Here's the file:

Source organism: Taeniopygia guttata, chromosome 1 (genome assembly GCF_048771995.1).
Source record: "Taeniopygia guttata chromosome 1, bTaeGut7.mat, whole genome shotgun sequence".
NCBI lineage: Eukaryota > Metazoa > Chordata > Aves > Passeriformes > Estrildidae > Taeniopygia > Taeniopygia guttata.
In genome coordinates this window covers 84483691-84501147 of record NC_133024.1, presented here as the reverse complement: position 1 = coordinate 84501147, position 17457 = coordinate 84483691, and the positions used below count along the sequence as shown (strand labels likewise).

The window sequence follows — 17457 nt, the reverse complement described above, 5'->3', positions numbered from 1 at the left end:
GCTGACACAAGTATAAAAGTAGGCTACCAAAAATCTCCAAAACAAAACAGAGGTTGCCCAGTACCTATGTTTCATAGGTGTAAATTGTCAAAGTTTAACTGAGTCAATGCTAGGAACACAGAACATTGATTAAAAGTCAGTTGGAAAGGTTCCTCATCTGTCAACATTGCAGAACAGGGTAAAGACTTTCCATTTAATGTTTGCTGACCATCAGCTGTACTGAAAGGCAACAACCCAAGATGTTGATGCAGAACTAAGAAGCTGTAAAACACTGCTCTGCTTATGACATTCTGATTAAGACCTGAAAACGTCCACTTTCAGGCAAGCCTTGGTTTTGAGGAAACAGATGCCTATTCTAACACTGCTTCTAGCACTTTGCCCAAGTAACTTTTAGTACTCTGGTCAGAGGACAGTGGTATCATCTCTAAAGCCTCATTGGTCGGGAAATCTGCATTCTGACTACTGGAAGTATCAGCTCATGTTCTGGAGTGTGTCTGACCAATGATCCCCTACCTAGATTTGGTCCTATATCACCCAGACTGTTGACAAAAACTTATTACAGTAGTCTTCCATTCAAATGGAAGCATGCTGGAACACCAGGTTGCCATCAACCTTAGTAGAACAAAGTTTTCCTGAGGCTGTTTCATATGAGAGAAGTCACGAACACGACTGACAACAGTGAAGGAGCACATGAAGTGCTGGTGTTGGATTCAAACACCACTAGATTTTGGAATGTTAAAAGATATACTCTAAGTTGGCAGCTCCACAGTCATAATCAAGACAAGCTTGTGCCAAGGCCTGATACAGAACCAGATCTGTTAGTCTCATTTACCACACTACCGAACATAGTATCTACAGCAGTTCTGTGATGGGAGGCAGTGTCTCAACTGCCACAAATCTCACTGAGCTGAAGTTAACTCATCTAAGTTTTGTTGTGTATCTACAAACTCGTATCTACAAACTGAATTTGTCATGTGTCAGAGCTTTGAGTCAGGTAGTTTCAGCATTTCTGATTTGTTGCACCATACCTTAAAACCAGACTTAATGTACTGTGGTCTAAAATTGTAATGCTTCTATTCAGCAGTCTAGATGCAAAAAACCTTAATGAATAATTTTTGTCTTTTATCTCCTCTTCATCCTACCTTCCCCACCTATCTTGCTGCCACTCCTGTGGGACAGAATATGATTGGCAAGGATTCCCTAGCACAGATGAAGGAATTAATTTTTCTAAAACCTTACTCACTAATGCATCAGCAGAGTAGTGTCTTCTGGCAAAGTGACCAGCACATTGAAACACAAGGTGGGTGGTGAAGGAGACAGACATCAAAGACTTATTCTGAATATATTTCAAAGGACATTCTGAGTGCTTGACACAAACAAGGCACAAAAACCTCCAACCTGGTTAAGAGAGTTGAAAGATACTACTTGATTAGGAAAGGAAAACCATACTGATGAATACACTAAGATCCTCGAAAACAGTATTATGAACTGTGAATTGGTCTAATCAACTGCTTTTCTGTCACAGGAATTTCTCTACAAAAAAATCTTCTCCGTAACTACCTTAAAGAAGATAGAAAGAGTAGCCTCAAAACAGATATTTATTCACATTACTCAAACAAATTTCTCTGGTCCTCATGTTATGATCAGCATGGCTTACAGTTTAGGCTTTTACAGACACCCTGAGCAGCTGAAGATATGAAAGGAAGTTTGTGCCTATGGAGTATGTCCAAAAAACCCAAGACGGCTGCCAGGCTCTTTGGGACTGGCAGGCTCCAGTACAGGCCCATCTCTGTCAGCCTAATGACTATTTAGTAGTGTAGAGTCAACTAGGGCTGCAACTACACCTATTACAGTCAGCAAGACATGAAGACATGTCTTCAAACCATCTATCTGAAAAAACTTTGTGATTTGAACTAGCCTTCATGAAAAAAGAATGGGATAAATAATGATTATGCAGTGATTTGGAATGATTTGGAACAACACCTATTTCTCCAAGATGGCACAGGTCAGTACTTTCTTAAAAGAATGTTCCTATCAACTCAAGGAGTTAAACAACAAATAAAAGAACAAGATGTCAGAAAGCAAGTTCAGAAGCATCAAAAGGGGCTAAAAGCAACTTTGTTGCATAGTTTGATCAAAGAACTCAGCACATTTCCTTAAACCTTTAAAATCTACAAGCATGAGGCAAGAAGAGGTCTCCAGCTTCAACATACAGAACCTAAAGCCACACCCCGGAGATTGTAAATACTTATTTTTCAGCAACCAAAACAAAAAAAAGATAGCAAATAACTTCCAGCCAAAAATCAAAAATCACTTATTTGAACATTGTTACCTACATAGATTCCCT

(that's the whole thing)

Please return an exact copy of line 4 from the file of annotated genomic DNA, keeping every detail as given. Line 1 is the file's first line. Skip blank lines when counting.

In genome coordinates this window covers 84483691-84501147 of record NC_133024.1, presented here as the reverse complement: position 1 = coordinate 84501147, position 17457 = coordinate 84483691, and the positions used below count along the sequence as shown (strand labels likewise).